- Benedict Nightingale in The Times – “Compendium shows, meaning musicals whose plots are usually an excuse to douse the ears of nostalgia freaks with archaic hits, aren’t my favourite tipple. But there’s good reason why Jersey Boys is about to enter its third year on Broadway and is now crossing the pond. It has the character, the narrative interest and the sense of place – as the backcloth indicates, the industrial badlands west of the Hudson River – to rise way above its genre. There’s no doubting the background of Frankie Valli, Tommy DeVito and the other members of a group that had a New Jersey bowling alley and not Vivaldi in mind when in 1962 it changed its name from the Four Lovers to the Four Seasons. In one of several amusing asides, the Beatles are dismissed as invaders whose fans put flowers in their hair and try to levitate the Pentagon. The point about Valli and his chums is that they sang to ‘the guys flipping burgers and pumping gas and the girls behind the counter at the diner’. They had a blue-collar feel as well as the high-octane energy that, last night, movingly ended with a wizened shrimp of a man coming on stage and hugging Molloy, Glenn Carter, Stephen Ashfield and the rest of Des McAnuff’s cast. Yes, it was Frankie Valli.”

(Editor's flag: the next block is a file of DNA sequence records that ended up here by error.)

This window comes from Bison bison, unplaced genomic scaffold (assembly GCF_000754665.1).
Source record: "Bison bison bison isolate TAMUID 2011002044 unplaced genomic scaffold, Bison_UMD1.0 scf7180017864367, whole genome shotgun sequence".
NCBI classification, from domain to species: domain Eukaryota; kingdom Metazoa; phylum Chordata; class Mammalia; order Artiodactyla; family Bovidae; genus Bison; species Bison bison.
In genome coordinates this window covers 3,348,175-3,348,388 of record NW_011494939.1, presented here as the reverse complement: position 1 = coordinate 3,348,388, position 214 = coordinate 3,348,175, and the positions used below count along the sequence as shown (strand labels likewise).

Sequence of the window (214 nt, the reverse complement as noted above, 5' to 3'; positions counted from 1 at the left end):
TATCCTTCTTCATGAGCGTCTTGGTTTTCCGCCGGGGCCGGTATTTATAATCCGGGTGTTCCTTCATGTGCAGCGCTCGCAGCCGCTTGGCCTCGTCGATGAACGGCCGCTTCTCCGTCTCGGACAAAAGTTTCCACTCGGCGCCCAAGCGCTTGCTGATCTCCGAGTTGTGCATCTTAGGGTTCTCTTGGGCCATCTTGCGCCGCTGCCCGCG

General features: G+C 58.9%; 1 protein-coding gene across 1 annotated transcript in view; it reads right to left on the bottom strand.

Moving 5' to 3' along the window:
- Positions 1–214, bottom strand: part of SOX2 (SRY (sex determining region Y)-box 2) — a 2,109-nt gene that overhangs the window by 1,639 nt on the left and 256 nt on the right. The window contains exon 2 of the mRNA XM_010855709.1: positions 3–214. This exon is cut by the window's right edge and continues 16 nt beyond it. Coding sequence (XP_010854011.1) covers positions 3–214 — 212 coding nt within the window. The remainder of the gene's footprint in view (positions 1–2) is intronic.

- Quentin Letts in the Daily Mail (four stars) - “There are two remarkable things about Jersey Boys, the Frankie Valli bio-musical. The first is the fluting voice of Ryan Molloy, who plays 1960s pop canary Valli and sings like a man possessed. The second is the fact that a show with quite so many cliches and such a humdrum plot still manages to elicit a tear or two. I must say I thoroughly enjoyed it, despite some clunkingly awful lines (eg, a girl dumps Frankie with the explanation, 'I gotta get off the merry-go-round, Frankie, it's no fun any more'). The staging is ceaselessly busy with screens whizzing on and off, sometimes filling with Roy Liechtenstein-style cartoons. At one point a huge bank of lights turns blindingly on the audience. Ouch! Frankie's fellow Seasons, led by bad-boy Tommy (Glenn Carter) are an engaging bunch and gel pretty well. It is just about possible to believe that these lads were America's unfussy, working-class answer to the Beatles. Some of the language is unnecessarily bad - the producers should not sell tickets to under-teens. But when the music is this good you can forgive a show almost anything.”
- by Melissa Rynn & Kate Jackson